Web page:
Saturday, March 06, 2021

No Neck Blues Band redux: my 2006 (or 2007?) interview with Dave Nuss

One of my earliest major interviews was with Dave Nuss of the No Neck Blues Band, in late 2006/ early 2007. I was barely getting published by magazines or newspapers at that point; it ran in the underground zine Bixobal. My lack of experience with "professional" writing (later something I would be sort of schooled in by the Straight) may have appealed to the band, who also didn't really do many interviews. I haven't read this piece in fourteen years - probably very few people have - and times sure have changed, but there is, in fact, a relatively new release by the No Neck Blues Band being put out by the record label associated with that magazine, Ri Be Xibalba - see here (or also here, for a previous 10"). 

Since this is an interesting conversation, not in print anywhere at present - with the permission of the Bixobal publisher and Dave Nuss, I'm posting it on my blog. I have no photos of the Vancouver show, or photo credits for the images used (provided by the band at the time of the interview and miraculously saved on my computer). Thanks to Vancouver New Music for permission to reprint the flyer from their Vancouver show, which is where this started, and thanks to Dave Nuss and Eric Lanzillotta for supporting this republishing. It has been mildly edited for errata and such. 

No Neck, No Bullshit

An interview with Dave Nuss of the No Neck Blues Band

By Allan MacInnis

No Neck Blues Band played a single Vancouver gig to a sparse crowd in November 2006. They weren’t that unusual to look at, if you don’t count the giant walking mattress that staggered around the peripheries of the stage, fell off, and made its way into the audience, eventually to disgorge a bandmember. Really, though – their music – trippy, multifaceted, and strange, at times building up into something resembling an intense Krautrock jam, at others creating utter (subtle) chaos for the listener’s mind to assemble into whatever order it liked – was best appreciated with ones eyes closed, anyhow. It’s the shifting coloured map of interior space the sound provokes that merits contemplation, not the mattress, even if it walks.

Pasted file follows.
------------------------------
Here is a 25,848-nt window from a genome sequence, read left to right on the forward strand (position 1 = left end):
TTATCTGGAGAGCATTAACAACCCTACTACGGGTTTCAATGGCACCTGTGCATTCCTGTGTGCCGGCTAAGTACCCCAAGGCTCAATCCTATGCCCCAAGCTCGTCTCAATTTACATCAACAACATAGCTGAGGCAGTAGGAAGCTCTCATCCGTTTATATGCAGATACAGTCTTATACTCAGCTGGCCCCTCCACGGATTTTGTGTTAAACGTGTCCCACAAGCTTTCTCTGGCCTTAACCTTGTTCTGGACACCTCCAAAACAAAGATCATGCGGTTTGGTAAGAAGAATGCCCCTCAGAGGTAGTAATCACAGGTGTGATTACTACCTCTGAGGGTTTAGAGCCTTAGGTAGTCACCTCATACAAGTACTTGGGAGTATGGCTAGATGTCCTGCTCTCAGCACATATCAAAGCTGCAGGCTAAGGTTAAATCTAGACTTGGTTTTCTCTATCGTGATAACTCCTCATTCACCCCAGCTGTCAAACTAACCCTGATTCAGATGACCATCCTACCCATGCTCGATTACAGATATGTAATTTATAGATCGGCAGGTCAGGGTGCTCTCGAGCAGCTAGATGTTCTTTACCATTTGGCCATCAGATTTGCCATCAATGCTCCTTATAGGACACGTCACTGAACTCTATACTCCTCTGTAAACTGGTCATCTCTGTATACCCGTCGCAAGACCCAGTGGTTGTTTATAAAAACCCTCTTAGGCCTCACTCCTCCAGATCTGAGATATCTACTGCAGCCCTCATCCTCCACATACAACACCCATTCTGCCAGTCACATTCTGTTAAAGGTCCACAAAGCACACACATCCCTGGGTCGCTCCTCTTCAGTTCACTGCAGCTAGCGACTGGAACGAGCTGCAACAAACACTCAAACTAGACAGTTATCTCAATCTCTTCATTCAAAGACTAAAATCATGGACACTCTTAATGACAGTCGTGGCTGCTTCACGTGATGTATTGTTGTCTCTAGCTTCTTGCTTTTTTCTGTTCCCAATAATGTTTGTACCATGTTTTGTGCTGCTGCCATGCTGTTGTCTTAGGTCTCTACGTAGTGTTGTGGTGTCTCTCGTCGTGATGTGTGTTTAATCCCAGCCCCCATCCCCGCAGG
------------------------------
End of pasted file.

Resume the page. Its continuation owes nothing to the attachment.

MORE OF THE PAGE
Now that Ri Be Xibalba have issued a recording of the Vancouver concert on vinyl [note - this has not been done, but portions of the full-length linked above may me drawn from parts of the Vancouver show], it seemed an opportune time to present a lengthy (rare) interview I did with Dave Nuss, in early 2007.

Allan: I know No Neck tend not to give interviews. Have you had many articles about you published in papers like The Wire or Signal to Noise before?

Dave: No, no. Those guys usually stay away from us, for some reason. I mean, they usually do reviews, but somewhere in the past, there was some place where we went one way and they went another way. We had some difficulties with the Wire around the time we did the Revenant album. They wanted to do a feature story about us, but that was at a time when we were very much not doing interviews, and we said, “We’d be happy to do something for your magazine, but it has to be sorta on our terms,” y’know? Issuing more of a statement. And we didn’t want to have photos, and – you know the Wire, they’re kinda a little tabloidy. They’re really big on personality stuff, I always feel, and at that time, we were very much into anonymity.  

Allan: I see.

Dave: So let’s see what it turns into, but... You’re talking with me, and I don’t want to tell you so much about where I grew up and what makes me tick as a person. We can definitely talk about the band, and keep it more general about that kinda stuff. Or maybe about upcoming plans or something. We try to keep No Neck Blues Band as an entity unto itself, and not my name, or Keith’s name, or anybody else’s name. We try to keep it as general as we can.

Allan: You seem to be the contact person – is there a reason for that?

Dave: I guess nobody else wants to be, and as with any kind of undertaking, everyone goes into the role that they’re comfortable being in, y’know? From the beginning – the band was already going when I first met these guys, back in 1993, and it was Keith and Jason and Pat, and this other guy named Dave, who left the band when I joined it. I saw them play a show, and they were real underground guys – like, they didn’t talk to anybody. They all grew up in Brooklyn, and they had their Brooklyn scene, but – I’d moved to New York thinking, “Oh, I want to be involved in the music scene!” I was much more outgoing and more social in those regards, so just naturally, when I joined the band, I went into that role.